"Hey, good people of The UPS Store, would you be interested in selling my book in your stores?"
I'd just published Found It: A Field Guide for Mom Entrepreneurs in January. In it, I write about how any entrepreneur can rent a mailbox at The UPS Store and set themself up with an official-looking business address. Once I dove into marketing mode, I thought I'd reach out to UPS and ask if they’d sell the book in their 4,700 stores around the country.
But they said no.
Then, magic happened. A woman who read my book tweeted publicly: "I just learned that you can get a UPS mailbox for your business from @foundingmom's book! Who knew?" You’d think I paid her to post it. So, of course I retweeted it, cc’ing @TheUPSStore and asking again if they'd sell my book in their 4,700 stores. Wouldn't that inspire thousands of their customers to pay for yet another one of their services? It would be a win-win for all!
But they said no.
And then! The direct messaging commenced. @TheUPSStore sent me a private note via Twitter that although they could not sell my book, they'd be happy to discuss other options. I responded fast.
But then nothing. Silence. Crickets.
And then! An email landed in my inbox, straight from the marketing department of The UPS Store’s headquarters. What did they say? That they would not be able to sell my book in their stores, but if I would shoot a quick flick in one of their stores they'd be happy to promote it on their social media channels and blog.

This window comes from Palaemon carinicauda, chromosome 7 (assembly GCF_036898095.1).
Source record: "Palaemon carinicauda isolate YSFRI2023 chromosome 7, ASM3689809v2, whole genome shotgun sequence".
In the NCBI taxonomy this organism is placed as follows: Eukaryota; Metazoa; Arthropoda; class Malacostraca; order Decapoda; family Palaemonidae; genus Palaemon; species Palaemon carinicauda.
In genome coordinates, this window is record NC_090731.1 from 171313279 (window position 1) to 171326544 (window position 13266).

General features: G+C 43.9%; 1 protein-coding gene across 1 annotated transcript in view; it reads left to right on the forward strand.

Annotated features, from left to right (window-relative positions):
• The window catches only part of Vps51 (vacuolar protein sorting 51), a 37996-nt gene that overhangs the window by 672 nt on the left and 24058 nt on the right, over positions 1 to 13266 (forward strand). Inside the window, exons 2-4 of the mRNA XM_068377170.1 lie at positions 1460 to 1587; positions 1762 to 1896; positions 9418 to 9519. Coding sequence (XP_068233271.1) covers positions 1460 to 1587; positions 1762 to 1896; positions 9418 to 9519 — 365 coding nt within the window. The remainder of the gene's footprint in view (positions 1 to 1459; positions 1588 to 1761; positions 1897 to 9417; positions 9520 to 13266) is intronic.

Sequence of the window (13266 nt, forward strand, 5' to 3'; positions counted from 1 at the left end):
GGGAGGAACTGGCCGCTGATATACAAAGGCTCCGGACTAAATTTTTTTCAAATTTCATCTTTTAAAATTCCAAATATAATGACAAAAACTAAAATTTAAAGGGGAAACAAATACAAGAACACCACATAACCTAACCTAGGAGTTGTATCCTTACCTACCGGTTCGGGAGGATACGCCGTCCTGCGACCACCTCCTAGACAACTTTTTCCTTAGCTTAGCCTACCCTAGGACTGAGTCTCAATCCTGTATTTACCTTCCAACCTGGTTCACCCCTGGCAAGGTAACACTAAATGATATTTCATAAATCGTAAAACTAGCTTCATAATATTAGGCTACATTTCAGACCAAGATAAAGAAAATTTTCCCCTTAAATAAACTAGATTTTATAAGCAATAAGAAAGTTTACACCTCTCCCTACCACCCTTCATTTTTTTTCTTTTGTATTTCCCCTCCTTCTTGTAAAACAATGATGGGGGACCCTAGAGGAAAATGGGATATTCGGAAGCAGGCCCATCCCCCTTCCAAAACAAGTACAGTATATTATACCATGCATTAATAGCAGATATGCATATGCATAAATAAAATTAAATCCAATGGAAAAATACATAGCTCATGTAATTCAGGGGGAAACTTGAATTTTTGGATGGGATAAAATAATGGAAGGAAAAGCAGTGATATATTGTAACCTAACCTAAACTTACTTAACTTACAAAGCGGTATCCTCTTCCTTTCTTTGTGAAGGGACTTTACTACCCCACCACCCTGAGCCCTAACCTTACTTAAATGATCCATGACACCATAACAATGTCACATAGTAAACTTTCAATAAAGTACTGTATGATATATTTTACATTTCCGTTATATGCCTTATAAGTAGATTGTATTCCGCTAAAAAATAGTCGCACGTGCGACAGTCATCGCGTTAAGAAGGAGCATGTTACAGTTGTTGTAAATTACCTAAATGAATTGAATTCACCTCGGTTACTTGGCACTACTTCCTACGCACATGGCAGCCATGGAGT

"Do you have a camera that you can ship me? I don't own one," I asked. They followed through and sent me a FlipCam. I arranged a date and time with my favorite The UPS Store location, showed up and shot some absolutely ridiculous scenes (one involved me hugging the leg of a store employee and crying about how much I love the store.) When I sent the clips in, the marketing department had the good sense to save my embarrassment and declined to use what I shot.
That’s when I called Ashbey Riley at Bum Bul Bee Photo + Films. I needed professional help and she was the girl for the job. She came up with the storyline, we went in sans script, and in two hours out came this:
Fortunately, they have 68,000+ Facebook fans… which, for now, will have to do.
Jill Salzman is currently growing her third entrepreneurial venture, The Founding Moms, the world’s first and only kid-friendly collective of monthly meetups for mom entrepreneurs. A graduate of Brown University and law school, she started a music management firm and then launched a baby jewelry company before creating her current venture. Jill has been featured in national media outlets including People Magazine, The Chicago Tribune, Daily Candy Kids, NBC5 and WGN TV. She is the author of Found It: A Field Guide for Mom Entrepreneurs, a columnist for NBC Chicago, and she gave her own TED talk on 11/11/11. In her spare time, Jill enjoys kloofing, baking, and erasing her daughters’ crayon artwork from the kitchen walls.